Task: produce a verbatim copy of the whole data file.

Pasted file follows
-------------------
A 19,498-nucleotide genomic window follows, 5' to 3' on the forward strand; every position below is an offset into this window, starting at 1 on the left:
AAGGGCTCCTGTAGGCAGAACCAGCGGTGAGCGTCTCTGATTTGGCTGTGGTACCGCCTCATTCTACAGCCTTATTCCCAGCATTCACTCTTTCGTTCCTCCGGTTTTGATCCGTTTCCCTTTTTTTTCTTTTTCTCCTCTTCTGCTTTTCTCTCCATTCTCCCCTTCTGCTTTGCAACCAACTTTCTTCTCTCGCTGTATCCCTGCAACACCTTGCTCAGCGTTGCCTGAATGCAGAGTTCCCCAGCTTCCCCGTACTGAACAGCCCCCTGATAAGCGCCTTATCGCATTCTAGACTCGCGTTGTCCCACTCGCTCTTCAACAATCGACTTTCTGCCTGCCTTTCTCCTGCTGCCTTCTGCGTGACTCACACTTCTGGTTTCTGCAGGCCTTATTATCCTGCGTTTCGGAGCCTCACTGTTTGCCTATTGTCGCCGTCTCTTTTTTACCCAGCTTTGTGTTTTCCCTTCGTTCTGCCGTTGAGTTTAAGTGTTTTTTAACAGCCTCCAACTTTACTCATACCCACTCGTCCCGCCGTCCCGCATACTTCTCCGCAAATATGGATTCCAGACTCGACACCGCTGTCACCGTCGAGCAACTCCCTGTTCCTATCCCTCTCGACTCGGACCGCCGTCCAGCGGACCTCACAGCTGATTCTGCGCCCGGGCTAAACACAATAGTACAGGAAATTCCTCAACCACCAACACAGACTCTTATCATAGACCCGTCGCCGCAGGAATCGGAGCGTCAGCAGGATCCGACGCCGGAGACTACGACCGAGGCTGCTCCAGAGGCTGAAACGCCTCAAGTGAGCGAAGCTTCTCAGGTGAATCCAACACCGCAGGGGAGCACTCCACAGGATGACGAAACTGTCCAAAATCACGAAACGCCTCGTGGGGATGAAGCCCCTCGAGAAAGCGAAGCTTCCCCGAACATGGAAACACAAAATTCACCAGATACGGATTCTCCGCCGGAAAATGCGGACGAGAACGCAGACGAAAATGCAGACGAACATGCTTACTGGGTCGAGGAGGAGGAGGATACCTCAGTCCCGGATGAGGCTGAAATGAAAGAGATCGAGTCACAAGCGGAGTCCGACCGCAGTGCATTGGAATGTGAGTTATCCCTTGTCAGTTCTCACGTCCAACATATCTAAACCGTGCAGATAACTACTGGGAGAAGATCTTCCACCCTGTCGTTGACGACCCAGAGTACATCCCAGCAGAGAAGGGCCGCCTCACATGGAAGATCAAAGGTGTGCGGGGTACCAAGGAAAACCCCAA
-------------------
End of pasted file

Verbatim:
A 19,498-nucleotide genomic window follows, 5' to 3' on the forward strand; every position below is an offset into this window, starting at 1 on the left:
AAGGGCTCCTGTAGGCAGAACCAGCGGTGAGCGTCTCTGATTTGGCTGTGGTACCGCCTCATTCTACAGCCTTATTCCCAGCATTCACTCTTTCGTTCCTCCGGTTTTGATCCGTTTCCCTTTTTTTTCTTTTTCTCCTCTTCTGCTTTTCTCTCCATTCTCCCCTTCTGCTTTGCAACCAACTTTCTTCTCTCGCTGTATCCCTGCAACACCTTGCTCAGCGTTGCCTGAATGCAGAGTTCCCCAGCTTCCCCGTACTGAACAGCCCCCTGATAAGCGCCTTATCGCATTCTAGACTCGCGTTGTCCCACTCGCTCTTCAACAATCGACTTTCTGCCTGCCTTTCTCCTGCTGCCTTCTGCGTGACTCACACTTCTGGTTTCTGCAGGCCTTATTATCCTGCGTTTCGGAGCCTCACTGTTTGCCTATTGTCGCCGTCTCTTTTTTACCCAGCTTTGTGTTTTCCCTTCGTTCTGCCGTTGAGTTTAAGTGTTTTTTAACAGCCTCCAACTTTACTCATACCCACTCGTCCCGCCGTCCCGCATACTTCTCCGCAAATATGGATTCCAGACTCGACACCGCTGTCACCGTCGAGCAACTCCCTGTTCCTATCCCTCTCGACTCGGACCGCCGTCCAGCGGACCTCACAGCTGATTCTGCGCCCGGGCTAAACACAATAGTACAGGAAATTCCTCAACCACCAACACAGACTCTTATCATAGACCCGTCGCCGCAGGAATCGGAGCGTCAGCAGGATCCGACGCCGGAGACTACGACCGAGGCTGCTCCAGAGGCTGAAACGCCTCAAGTGAGCGAAGCTTCTCAGGTGAATCCAACACCGCAGGGGAGCACTCCACAGGATGACGAAACTGTCCAAAATCACGAAACGCCTCGTGGGGATGAAGCCCCTCGAGAAAGCGAAGCTTCCCCGAACATGGAAACACAAAATTCACCAGATACGGATTCTCCGCCGGAAAATGCGGACGAGAACGCAGACGAAAATGCAGACGAACATGCTTACTGGGTCGAGGAGGAGGAGGATACCTCAGTCCCGGATGAGGCTGAAATGAAAGAGATCGAGTCACAAGCGGAGTCCGACCGCAGTGCATTGGAATGTGAGTTATCCCTTGTCAGTTCTCACGTCCAACATATCTAAACCGTGCAGATAACTACTGGGAGAAGATCTTCCACCCTGTCGTTGACGACCCAGAGTACATCCCAGCAGAGAAGGGCCGCCTCACATGGAAGATCAAAGGTGTGCGGGGTACCAAGGAAAACCCCAA